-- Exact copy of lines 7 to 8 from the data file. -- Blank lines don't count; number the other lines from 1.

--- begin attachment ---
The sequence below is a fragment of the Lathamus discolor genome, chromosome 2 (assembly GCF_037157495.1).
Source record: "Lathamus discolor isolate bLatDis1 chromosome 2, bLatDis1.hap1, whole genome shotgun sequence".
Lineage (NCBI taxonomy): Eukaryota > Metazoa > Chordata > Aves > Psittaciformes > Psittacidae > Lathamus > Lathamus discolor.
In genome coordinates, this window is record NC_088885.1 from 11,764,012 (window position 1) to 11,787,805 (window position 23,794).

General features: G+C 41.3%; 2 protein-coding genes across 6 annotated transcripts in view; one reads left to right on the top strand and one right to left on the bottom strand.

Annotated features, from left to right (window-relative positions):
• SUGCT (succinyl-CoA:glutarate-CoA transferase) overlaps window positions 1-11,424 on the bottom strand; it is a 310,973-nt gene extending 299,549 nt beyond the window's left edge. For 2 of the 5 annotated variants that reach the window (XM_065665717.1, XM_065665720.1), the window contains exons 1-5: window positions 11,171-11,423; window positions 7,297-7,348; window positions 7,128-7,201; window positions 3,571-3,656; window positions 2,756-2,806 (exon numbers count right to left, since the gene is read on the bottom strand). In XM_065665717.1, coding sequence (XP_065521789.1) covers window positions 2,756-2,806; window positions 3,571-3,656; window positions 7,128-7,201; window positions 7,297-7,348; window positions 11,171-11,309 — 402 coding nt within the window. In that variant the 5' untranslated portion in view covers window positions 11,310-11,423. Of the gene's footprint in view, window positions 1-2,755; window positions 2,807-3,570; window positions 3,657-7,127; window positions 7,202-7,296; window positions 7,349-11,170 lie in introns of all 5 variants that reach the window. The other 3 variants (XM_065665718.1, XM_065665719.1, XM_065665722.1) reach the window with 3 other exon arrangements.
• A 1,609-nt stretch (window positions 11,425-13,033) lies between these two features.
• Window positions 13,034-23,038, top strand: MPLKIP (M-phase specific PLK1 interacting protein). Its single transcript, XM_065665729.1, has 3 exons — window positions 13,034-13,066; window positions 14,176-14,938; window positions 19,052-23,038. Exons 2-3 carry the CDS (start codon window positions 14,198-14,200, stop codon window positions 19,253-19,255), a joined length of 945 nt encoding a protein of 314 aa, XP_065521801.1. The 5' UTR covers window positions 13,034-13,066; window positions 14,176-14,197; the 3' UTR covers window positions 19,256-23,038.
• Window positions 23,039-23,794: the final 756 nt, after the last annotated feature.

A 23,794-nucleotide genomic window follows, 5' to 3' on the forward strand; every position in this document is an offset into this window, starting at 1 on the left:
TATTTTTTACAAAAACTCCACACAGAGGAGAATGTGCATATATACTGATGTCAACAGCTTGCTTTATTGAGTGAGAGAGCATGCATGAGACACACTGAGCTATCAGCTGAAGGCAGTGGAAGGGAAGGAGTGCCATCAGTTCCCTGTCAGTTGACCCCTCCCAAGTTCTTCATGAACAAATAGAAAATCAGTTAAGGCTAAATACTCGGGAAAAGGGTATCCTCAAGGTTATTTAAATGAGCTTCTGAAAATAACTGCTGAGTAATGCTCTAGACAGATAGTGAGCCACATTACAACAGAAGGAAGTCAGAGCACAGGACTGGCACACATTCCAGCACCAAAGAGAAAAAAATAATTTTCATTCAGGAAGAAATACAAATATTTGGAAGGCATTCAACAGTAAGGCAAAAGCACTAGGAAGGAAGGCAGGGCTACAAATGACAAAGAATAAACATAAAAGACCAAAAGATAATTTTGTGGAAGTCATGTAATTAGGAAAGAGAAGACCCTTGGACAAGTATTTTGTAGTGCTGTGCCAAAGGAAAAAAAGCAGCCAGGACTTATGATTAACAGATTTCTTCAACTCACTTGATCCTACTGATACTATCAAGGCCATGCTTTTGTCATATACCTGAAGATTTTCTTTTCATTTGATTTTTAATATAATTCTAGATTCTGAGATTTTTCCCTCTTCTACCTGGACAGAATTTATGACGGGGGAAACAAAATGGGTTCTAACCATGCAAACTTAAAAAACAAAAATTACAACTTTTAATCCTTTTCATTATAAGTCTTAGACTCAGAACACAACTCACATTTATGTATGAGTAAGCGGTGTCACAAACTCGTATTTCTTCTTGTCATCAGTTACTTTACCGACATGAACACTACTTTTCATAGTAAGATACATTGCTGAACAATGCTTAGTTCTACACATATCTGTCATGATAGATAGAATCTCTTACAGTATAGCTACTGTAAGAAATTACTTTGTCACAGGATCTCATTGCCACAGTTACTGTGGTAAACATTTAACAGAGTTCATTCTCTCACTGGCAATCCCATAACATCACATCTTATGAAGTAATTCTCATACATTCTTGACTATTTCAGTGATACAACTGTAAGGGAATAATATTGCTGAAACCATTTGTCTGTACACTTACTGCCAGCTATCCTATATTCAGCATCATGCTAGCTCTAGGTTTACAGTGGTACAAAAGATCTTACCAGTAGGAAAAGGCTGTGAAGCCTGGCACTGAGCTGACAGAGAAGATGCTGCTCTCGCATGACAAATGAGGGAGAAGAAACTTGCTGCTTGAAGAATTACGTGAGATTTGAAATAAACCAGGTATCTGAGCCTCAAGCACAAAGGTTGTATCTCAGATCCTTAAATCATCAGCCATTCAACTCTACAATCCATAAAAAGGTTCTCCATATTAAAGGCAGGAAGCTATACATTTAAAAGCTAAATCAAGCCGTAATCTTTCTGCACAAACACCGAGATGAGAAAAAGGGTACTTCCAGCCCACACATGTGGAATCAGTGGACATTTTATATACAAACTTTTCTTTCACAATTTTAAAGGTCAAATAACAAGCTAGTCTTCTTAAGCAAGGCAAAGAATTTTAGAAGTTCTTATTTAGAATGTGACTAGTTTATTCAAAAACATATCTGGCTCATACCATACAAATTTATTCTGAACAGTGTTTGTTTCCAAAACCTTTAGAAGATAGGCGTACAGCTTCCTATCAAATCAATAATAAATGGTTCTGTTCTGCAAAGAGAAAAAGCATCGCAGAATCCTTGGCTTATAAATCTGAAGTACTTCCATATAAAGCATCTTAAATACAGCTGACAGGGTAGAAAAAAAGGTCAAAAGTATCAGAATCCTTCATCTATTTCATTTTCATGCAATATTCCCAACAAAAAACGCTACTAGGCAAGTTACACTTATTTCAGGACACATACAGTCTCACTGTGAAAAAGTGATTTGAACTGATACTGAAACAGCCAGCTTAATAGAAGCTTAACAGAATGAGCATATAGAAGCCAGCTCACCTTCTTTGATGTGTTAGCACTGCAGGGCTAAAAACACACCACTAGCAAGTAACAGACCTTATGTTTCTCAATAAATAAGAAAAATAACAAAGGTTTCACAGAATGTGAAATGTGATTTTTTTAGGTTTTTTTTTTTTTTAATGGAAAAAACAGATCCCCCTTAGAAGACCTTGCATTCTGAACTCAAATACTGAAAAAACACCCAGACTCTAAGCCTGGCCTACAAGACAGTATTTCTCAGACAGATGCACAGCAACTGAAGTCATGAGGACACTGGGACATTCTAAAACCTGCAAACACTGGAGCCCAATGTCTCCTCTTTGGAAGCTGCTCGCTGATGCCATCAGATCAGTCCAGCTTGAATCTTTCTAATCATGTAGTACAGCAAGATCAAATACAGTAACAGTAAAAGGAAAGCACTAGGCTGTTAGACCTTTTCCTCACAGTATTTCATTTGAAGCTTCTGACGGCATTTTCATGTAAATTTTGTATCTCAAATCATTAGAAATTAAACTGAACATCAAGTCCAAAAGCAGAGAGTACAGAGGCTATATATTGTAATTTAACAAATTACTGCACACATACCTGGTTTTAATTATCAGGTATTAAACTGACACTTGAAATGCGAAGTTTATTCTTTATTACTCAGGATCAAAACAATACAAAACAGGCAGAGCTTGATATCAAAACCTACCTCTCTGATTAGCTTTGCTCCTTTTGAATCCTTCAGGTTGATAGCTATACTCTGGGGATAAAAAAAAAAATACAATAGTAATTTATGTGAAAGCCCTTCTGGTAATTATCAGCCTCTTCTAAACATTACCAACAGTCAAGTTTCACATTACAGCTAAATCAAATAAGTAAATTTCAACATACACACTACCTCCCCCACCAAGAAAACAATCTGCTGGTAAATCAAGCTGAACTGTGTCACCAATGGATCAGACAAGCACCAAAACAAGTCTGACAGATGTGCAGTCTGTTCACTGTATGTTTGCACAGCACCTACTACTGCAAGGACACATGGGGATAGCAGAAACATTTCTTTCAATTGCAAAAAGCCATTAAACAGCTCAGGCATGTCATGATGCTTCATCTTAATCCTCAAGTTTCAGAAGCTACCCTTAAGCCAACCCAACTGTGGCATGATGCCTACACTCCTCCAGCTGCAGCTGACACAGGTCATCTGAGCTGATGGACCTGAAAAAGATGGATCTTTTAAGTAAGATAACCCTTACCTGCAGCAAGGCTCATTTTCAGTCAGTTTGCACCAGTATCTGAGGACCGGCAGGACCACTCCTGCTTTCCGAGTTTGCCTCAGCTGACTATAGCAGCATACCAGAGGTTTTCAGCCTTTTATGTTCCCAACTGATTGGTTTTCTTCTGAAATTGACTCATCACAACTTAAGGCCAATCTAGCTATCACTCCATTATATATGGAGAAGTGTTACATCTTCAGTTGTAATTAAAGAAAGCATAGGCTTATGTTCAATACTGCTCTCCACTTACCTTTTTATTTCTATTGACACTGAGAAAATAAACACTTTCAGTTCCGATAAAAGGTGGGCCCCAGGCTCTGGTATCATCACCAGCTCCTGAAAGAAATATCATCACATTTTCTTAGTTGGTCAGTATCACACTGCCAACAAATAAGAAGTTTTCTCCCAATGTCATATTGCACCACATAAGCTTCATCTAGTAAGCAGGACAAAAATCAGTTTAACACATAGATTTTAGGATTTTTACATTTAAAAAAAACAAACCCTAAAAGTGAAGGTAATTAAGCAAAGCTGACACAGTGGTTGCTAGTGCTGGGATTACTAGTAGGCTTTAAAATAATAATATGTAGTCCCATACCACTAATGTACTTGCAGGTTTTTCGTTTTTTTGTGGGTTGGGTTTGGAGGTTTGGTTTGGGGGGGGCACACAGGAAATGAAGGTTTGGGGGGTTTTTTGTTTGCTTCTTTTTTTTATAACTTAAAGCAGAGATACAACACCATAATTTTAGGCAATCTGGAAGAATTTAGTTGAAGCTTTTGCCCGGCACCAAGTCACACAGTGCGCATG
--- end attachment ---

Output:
• SUGCT (succinyl-CoA:glutarate-CoA transferase) overlaps window positions 1-11,424 on the bottom strand; it is a 310,973-nt gene extending 299,549 nt beyond the window's left edge. For 2 of the 5 annotated variants that reach the window (XM_065665717.1, XM_065665720.1), the window contains exons 1-5: window positions 11,171-11,423; window positions 7,297-7,348; window positions 7,128-7,201; window positions 3,571-3,656; window positions 2,756-2,806 (exon numbers count right to left, since the gene is read on the bottom strand). In XM_065665717.1, coding sequence (XP_065521789.1) covers window positions 2,756-2,806; window positions 3,571-3,656; window positions 7,128-7,201; window positions 7,297-7,348; window positions 11,171-11,309 — 402 coding nt within the window. In that variant the 5' untranslated portion in view covers window positions 11,310-11,423. Of the gene's footprint in view, window positions 1-2,755; window positions 2,807-3,570; window positions 3,657-7,127; window positions 7,202-7,296; window positions 7,349-11,170 lie in introns of all 5 variants that reach the window. The other 3 variants (XM_065665718.1, XM_065665719.1, XM_065665722.1) reach the window with 3 other exon arrangements.
• A 1,609-nt stretch (window positions 11,425-13,033) lies between these two features.